There is a useful element to this distinctly American worldview, and, for all of its stigmas, growing up in the Midwest is not as impossible an experience as people from the East and West coast might imagine.  It is easy to criticize such antiquated traditions as gun socials and country music as old-fashioned,[1] but it does nothing to contribute towards building on already proven building blocks of moderation, creativity, and pragmatism. Americans from Oklahoma to California carry an attitude of independence and entrepreneurship.  They realize that the onus of success rests squarely on their shoulders if they are to achieve their goals.  Instead of blaming others, they look inward for finding solutions.  Sitting thousands of miles away from most continents bordered by the Atlantic and Pacific Oceans, Americans have also embraced isolationism starting as far back as President George Washington: “The great rule of conduct for us in regard to foreign nations is . . . to have with them as little political connection as possible.  So far as we have already formed engagements let them be fulfilled with perfect good faith.  Here let us stop.”[2]  Our history (all kinds) makes us who we are.  Being from the “other” is distinct and deserves to be recognized. It is not a pejorative of individual abilities, it’s a facet of our national personality.

After living abroad for three years, I meet many people that seem impressed when I talk about how and where I have lived.  People seem to be enamored with a perception that the grass is greener on the other side of the fence; their particular location is somehow less valid than what lies just out of reach.  At the beginning perhaps this is convincing; people in Europe suggest that Milan could never be as captivating as Chicago and citizens of the Midwest openly suspect that Columbia, Missouri holds no comparison to Bordeaux, France.  Fear of failure is one reason that people make up fantasies that tell them they truly could achieve their dreams if only they were over there.  For most, that reality never arrives and they have their excuse.

In sorting out this location conundrum, I propose a basic view of American expatriate Paul Bowles, a writer and composer who spent the majority of his adult life in Morocco.  There exist two kinds of movers throughout the world: tourists and travelers.[3]  The tourist moves from here to there and everywhere with a willing suspension of reality.  They recognize, whether unconscious or not, that this current living situation is foreign to their sensibilities.  It is exotic, exciting, and fleeting.  It is also likely to be quite meaningful.  The traveler on the other hand views foreign worlds as a catalyst for calibrating sensibilities, reconsidering worldviews and perhaps even learning new languages.  The traveler carries a more lonely road of discovering for themself the intricacies of what makes the foreign unusual and what makes them who they are as citizens, friends, and artists.  If they return, they remain changed forever.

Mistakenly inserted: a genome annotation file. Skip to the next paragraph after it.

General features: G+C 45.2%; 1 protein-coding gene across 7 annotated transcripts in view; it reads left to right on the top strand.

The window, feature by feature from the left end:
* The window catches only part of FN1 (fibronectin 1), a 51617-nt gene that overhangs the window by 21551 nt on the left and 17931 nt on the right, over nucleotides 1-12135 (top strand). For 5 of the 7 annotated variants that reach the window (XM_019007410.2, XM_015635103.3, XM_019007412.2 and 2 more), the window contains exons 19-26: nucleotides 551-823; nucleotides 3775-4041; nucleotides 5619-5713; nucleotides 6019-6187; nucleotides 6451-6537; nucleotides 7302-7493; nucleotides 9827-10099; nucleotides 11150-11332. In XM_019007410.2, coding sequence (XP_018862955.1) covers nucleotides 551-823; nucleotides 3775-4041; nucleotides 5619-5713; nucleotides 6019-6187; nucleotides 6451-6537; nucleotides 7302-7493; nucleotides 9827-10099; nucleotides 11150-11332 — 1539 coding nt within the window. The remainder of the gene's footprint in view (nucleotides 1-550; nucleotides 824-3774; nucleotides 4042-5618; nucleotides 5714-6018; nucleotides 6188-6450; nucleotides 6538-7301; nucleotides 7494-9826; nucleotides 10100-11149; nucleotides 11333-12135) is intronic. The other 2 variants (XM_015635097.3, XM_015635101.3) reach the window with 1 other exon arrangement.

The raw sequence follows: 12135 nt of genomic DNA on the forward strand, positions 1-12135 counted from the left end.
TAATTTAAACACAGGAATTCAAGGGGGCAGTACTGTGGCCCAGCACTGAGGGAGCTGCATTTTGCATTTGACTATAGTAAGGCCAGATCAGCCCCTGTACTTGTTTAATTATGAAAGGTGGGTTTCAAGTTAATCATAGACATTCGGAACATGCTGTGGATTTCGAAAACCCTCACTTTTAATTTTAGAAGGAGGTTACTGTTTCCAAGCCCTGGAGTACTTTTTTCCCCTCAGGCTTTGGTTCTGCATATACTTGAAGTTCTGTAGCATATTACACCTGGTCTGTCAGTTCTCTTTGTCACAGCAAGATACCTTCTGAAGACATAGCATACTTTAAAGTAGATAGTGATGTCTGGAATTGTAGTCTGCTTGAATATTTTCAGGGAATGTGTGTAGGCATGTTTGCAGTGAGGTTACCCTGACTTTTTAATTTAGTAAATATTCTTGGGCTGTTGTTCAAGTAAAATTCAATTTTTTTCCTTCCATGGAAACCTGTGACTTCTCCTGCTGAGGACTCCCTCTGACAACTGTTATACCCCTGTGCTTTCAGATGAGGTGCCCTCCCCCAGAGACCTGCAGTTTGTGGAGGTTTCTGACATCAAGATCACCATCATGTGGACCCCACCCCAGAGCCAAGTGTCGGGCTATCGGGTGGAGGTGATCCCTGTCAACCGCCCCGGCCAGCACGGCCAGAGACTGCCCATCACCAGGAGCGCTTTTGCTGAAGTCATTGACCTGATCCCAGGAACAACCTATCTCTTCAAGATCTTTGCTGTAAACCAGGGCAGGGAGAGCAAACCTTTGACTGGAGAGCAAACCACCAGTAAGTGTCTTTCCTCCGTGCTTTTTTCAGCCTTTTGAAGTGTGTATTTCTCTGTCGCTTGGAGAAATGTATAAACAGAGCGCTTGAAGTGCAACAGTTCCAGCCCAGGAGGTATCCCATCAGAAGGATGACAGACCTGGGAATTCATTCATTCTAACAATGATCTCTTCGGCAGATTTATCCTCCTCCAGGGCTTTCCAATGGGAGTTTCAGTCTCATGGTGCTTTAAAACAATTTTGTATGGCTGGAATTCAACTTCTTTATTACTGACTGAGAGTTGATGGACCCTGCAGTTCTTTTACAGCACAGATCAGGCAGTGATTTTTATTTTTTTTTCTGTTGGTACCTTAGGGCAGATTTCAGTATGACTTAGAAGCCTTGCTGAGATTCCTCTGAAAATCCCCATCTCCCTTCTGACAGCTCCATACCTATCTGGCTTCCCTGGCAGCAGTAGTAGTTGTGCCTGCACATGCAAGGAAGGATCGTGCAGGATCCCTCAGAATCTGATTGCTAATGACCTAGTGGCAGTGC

In spite of such pithy comparisons between colors of grass, traveling abroad essentially teaches the individual that most people live like everyone else.  People wake up, eat, work or go to school, have a lover or two, enjoy their friends, take a shower, and go to bed at night. Some of us do this process in English.  Some of us live this in Swahili.  The caveat to self-understanding lies in finding the 1% difference between our culture and the other.  Finding and embracing those distinct differences is part of the challenge of artistry.